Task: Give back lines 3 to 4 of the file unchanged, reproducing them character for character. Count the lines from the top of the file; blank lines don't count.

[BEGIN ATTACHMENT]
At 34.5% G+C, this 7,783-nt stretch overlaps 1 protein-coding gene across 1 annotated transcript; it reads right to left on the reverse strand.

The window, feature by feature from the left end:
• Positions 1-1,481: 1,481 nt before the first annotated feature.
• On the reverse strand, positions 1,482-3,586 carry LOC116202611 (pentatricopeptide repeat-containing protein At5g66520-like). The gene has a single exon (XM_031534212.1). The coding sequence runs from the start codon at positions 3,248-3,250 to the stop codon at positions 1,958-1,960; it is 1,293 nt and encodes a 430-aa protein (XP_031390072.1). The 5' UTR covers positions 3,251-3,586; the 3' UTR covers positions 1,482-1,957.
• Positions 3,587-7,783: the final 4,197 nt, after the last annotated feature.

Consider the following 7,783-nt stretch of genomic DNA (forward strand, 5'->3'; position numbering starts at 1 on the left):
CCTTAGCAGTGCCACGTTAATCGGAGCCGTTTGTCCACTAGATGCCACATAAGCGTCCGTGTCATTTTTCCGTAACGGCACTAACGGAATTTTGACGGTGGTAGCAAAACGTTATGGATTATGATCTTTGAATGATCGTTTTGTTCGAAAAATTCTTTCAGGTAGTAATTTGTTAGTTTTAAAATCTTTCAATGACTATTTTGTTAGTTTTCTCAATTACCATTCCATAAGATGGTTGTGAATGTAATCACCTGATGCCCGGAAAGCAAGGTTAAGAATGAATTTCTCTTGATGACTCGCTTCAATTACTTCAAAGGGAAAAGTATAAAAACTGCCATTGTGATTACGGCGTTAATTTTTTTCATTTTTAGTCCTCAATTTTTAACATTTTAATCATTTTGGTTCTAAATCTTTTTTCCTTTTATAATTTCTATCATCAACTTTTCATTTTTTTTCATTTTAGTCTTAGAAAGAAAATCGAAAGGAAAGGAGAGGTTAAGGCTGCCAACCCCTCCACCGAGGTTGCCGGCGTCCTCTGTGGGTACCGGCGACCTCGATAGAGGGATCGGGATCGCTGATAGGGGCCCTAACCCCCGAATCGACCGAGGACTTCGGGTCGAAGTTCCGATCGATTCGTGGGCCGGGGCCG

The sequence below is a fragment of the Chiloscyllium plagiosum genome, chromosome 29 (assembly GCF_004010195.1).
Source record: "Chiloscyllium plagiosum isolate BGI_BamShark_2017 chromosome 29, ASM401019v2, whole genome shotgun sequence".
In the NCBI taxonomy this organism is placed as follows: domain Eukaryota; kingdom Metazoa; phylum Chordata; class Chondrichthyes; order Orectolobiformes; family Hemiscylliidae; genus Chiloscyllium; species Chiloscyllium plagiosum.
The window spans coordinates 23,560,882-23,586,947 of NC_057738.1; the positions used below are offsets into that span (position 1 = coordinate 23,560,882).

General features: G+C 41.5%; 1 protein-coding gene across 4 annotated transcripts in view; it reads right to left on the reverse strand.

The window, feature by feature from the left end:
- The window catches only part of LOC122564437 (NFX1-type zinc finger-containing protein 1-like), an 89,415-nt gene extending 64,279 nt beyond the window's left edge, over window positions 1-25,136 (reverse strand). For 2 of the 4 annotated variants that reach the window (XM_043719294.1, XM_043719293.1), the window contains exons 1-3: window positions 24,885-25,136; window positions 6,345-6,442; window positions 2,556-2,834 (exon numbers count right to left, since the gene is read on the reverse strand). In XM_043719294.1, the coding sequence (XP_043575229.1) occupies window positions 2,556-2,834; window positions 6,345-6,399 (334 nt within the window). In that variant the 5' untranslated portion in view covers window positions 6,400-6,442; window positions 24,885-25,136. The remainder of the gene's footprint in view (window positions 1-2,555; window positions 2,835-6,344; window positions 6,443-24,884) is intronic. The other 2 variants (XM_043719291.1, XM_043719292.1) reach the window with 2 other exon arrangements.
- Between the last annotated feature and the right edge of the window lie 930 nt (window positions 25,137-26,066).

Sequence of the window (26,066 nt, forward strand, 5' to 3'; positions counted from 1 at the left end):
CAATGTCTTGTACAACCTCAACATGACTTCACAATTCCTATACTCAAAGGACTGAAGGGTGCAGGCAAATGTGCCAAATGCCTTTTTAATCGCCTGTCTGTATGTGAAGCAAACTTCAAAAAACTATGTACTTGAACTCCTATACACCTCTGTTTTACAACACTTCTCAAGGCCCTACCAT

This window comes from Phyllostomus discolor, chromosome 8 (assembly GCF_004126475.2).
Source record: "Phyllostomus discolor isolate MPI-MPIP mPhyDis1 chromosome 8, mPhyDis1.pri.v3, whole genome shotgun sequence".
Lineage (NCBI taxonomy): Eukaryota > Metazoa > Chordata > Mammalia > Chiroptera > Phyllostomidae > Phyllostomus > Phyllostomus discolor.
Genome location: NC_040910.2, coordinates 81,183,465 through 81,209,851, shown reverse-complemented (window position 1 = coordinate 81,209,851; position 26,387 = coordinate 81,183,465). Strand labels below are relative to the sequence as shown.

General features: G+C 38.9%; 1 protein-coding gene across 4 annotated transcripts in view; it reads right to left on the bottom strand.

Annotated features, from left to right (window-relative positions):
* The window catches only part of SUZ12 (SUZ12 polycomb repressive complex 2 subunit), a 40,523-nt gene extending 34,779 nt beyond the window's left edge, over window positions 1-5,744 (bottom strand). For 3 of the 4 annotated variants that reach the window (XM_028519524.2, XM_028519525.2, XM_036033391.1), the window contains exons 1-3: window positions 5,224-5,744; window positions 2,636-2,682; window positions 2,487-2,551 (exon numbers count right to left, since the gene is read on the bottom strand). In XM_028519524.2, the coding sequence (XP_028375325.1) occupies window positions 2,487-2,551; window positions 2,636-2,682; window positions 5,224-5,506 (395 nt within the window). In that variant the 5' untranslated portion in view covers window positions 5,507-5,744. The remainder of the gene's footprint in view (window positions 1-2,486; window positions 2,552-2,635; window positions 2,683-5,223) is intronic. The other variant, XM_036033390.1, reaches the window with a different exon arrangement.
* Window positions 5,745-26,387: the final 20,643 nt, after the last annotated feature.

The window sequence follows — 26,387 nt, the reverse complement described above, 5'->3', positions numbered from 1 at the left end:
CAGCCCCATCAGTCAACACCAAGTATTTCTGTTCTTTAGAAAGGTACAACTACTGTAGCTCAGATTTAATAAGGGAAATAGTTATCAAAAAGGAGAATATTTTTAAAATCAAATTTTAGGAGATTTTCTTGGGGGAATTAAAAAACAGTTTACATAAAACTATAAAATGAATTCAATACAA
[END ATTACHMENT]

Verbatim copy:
• Positions 1-1,481: 1,481 nt before the first annotated feature.
• On the reverse strand, positions 1,482-3,586 carry LOC116202611 (pentatricopeptide repeat-containing protein At5g66520-like). The gene has a single exon (XM_031534212.1). The coding sequence runs from the start codon at positions 3,248-3,250 to the stop codon at positions 1,958-1,960; it is 1,293 nt and encodes a 430-aa protein (XP_031390072.1). The 5' UTR covers positions 3,251-3,586; the 3' UTR covers positions 1,482-1,957.